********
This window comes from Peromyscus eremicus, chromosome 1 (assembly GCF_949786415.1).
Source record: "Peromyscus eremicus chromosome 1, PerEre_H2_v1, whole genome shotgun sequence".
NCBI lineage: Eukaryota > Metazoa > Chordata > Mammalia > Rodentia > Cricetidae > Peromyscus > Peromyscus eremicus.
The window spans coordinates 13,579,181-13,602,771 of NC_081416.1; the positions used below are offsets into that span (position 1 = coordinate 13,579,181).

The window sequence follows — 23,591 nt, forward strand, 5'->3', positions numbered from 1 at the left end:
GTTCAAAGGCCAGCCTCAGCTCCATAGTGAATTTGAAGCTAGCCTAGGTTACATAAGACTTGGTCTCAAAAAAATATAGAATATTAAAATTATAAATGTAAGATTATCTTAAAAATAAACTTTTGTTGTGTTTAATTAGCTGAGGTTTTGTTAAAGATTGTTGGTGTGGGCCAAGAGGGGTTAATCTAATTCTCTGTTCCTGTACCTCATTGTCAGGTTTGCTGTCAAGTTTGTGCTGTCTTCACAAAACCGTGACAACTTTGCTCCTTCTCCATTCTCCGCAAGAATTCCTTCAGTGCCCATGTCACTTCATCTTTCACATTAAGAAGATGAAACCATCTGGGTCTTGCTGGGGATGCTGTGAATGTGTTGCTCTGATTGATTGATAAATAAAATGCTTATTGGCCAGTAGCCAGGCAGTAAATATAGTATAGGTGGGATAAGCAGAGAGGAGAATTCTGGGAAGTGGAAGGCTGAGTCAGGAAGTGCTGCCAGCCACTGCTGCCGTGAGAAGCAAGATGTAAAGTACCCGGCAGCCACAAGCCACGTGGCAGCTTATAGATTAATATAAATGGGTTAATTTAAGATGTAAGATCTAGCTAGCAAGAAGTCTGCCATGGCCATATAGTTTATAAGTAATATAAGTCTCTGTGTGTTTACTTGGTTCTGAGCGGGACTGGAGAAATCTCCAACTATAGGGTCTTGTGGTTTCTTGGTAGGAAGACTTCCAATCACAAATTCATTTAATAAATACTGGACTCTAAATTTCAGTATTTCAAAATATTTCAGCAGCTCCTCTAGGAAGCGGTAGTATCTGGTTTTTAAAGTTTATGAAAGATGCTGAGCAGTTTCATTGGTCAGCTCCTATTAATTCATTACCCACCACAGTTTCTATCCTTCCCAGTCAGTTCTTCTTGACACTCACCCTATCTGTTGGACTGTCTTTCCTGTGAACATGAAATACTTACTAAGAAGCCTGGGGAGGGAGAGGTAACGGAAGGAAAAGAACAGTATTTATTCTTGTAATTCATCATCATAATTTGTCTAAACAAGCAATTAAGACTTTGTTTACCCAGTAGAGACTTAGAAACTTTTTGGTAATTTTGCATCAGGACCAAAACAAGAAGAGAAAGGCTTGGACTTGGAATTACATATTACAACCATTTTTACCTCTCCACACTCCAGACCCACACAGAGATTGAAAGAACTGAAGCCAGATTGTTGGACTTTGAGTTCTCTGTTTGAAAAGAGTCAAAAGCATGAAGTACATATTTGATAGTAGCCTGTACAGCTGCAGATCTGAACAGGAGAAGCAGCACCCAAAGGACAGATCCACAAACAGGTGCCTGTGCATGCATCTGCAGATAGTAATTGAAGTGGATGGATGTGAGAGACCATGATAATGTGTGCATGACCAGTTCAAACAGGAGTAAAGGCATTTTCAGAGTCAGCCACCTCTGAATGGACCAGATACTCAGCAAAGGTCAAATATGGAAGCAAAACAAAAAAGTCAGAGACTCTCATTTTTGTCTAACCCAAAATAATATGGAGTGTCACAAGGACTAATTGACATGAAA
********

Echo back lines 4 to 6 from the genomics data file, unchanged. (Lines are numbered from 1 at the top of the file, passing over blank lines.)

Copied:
The window spans coordinates 13,579,181-13,602,771 of NC_081416.1; the positions used below are offsets into that span (position 1 = coordinate 13,579,181).

The window sequence follows — 23,591 nt, forward strand, 5'->3', positions numbered from 1 at the left end:
GTTCAAAGGCCAGCCTCAGCTCCATAGTGAATTTGAAGCTAGCCTAGGTTACATAAGACTTGGTCTCAAAAAAATATAGAATATTAAAATTATAAATGTAAGATTATCTTAAAAATAAACTTTTGTTGTGTTTAATTAGCTGAGGTTTTGTTAAAGATTGTTGGTGTGGGCCAAGAGGGGTTAATCTAATTCTCTGTTCCTGTACCTCATTGTCAGGTTTGCTGTCAAGTTTGTGCTGTCTTCACAAAACCGTGACAACTTTGCTCCTTCTCCATTCTCCGCAAGAATTCCTTCAGTGCCCATGTCACTTCATCTTTCACATTAAGAAGATGAAACCATCTGGGTCTTGCTGGGGATGCTGTGAATGTGTTGCTCTGATTGATTGATAAATAAAATGCTTATTGGCCAGTAGCCAGGCAGTAAATATAGTATAGGTGGGATAAGCAGAGAGGAGAATTCTGGGAAGTGGAAGGCTGAGTCAGGAAGTGCTGCCAGCCACTGCTGCCGTGAGAAGCAAGATGTAAAGTACCCGGCAGCCACAAGCCACGTGGCAGCTTATAGATTAATATAAATGGGTTAATTTAAGATGTAAGATCTAGCTAGCAAGAAGTCTGCCATGGCCATATAGTTTATAAGTAATATAAGTCTCTGTGTGTTTACTTGGTTCTGAGCGGGACTGGAGAAATCTCCAACTATAGGGTCTTGTGGTTTCTTGGTAGGAAGACTTCCAATCACAAATTCATTTAATAAATACTGGACTCTAAATTTCAGTATTTCAAAATATTTCAGCAGCTCCTCTAGGAAGCGGTAGTATCTGGTTTTTAAAGTTTATGAAAGATGCTGAGCAGTTTCATTGGTCAGCTCCTATTAATTCATTACCCACCACAGTTTCTATCCTTCCCAGTCAGTTCTTCTTGACACTCACCCTATCTGTTGGACTGTCTTTCCTGTGAACATGAAATACTTACTAAGAAGCCTGGGGAGGGAGAGGTAACGGAAGGAAAAGAACAGTATTTATTCTTGTAATTCATCATCATAATTTGTCTAAACAAGCAATTAAGACTTTGTTTACCCAGTAGAGACTTAGAAACTTTTTGGTAATTTTGCATCAGGACCAAAACAAGAAGAGAAAGGCTTGGACTTGGAATTACATATTACAACCATTTTTACCTCTCCACACTCCAGACCCACACAGAGATTGAAAGAACTGAAGCCAGATTGTTGGACTTTGAGTTCTCTGTTTGAAAAGAGTCAAAAGCATGAAGTACATATTTGATAGTAGCCTGTACAGCTGCAGATCTGAACAGGAGAAGCAGCACCCAAAGGACAGATCCACAAACAGGTGCCTGTGCATGCATCTGCAGATAGTAATTGAAGTGGATGGATGTGAGAGACCATGATAATGTGTGCATGACCAGTTCAAACAGGAGTAAAGGCATTTTCAGAGTCAGCCACCTCTGAATGGACCAGATACTCAGCAAAGGTCAAATATGGAAGCAAAACAAAAAAGTCAGAGACTCTCATTTTTGTCTAACCCAAAATAATATGGAGTGTCACAAGGACTAATTGACATGAAA